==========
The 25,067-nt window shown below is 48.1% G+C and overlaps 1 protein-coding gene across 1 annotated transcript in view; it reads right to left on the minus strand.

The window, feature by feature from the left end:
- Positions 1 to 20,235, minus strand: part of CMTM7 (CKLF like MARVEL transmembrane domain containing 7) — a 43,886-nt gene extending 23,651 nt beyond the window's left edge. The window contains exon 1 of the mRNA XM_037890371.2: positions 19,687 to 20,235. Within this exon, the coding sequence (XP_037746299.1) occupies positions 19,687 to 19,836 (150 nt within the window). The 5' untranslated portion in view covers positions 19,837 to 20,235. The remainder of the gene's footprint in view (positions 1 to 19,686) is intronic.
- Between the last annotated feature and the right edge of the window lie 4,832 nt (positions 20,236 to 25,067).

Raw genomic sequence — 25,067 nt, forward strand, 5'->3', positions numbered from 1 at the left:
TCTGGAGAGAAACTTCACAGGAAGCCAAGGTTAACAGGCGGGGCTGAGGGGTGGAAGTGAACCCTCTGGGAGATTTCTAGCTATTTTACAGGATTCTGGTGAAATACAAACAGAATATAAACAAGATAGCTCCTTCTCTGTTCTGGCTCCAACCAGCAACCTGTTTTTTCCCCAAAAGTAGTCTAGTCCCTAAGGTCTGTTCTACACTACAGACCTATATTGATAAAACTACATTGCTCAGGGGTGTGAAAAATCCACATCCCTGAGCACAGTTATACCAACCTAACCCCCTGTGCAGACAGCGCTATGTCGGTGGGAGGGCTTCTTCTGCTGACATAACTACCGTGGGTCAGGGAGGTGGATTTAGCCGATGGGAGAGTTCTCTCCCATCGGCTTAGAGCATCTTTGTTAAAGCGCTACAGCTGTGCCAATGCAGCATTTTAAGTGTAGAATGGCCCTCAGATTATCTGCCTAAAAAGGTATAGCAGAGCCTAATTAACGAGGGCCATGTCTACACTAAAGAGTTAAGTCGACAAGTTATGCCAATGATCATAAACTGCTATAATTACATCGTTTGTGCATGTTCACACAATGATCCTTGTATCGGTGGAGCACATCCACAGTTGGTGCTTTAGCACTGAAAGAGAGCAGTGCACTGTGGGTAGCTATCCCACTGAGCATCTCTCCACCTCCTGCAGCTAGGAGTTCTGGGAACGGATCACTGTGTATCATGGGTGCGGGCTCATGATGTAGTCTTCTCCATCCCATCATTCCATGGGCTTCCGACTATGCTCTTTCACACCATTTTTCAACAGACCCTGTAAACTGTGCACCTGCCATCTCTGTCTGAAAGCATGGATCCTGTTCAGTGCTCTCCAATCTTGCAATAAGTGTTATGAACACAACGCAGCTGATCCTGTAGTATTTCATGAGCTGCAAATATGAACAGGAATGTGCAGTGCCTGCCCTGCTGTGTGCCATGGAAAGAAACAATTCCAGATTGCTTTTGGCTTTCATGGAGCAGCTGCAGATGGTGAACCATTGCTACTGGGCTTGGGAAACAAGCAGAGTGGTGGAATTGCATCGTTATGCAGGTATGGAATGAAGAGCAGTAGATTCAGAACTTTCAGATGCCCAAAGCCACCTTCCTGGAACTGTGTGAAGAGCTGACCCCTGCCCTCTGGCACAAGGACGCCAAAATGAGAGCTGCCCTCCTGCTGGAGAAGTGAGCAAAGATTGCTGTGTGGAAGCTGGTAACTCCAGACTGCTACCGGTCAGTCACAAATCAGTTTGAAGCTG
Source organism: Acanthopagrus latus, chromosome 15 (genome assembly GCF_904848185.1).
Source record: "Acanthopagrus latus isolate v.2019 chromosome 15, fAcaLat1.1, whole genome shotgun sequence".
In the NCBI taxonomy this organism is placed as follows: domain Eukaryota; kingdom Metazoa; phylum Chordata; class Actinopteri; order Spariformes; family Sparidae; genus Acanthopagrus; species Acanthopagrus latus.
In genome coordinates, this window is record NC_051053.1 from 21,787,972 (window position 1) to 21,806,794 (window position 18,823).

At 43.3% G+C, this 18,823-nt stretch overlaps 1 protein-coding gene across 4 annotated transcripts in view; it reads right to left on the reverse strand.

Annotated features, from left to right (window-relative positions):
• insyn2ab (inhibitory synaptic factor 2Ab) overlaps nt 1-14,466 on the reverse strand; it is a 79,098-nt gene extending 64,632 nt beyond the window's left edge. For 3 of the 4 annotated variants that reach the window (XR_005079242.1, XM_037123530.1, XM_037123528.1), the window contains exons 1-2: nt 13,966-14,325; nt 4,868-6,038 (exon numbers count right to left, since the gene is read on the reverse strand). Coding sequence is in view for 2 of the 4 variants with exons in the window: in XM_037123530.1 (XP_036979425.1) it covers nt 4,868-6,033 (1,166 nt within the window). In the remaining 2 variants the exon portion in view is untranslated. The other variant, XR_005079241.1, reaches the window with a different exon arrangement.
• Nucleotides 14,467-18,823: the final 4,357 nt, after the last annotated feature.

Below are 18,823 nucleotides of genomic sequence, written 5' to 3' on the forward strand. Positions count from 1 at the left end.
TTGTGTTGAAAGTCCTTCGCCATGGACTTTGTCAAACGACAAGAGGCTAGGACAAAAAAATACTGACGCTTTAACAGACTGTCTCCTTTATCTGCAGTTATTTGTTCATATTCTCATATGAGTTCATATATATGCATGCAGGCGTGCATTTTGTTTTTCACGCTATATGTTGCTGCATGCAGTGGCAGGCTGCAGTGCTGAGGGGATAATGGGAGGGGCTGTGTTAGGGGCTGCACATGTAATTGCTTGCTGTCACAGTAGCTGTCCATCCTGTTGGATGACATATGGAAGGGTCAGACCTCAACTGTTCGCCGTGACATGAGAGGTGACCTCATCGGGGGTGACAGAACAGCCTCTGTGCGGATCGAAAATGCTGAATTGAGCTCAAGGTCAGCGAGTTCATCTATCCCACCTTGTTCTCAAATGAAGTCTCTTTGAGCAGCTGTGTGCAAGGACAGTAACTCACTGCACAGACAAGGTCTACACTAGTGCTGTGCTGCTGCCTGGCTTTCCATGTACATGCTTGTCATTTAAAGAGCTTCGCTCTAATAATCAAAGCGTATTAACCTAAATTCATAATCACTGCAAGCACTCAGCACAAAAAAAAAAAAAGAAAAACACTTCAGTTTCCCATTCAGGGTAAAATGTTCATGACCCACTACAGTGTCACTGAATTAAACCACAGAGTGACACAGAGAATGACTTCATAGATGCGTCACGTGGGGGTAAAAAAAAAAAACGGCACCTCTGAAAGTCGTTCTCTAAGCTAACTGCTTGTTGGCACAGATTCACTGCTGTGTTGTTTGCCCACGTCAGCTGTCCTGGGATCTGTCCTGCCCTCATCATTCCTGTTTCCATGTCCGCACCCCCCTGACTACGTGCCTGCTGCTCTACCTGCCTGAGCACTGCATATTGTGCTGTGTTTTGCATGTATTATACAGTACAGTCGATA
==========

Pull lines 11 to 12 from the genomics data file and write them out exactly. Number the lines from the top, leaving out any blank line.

At 43.3% G+C, this 18,823-nt stretch overlaps 1 protein-coding gene across 4 annotated transcripts in view; it reads right to left on the reverse strand.

Annotated features, from left to right (window-relative positions):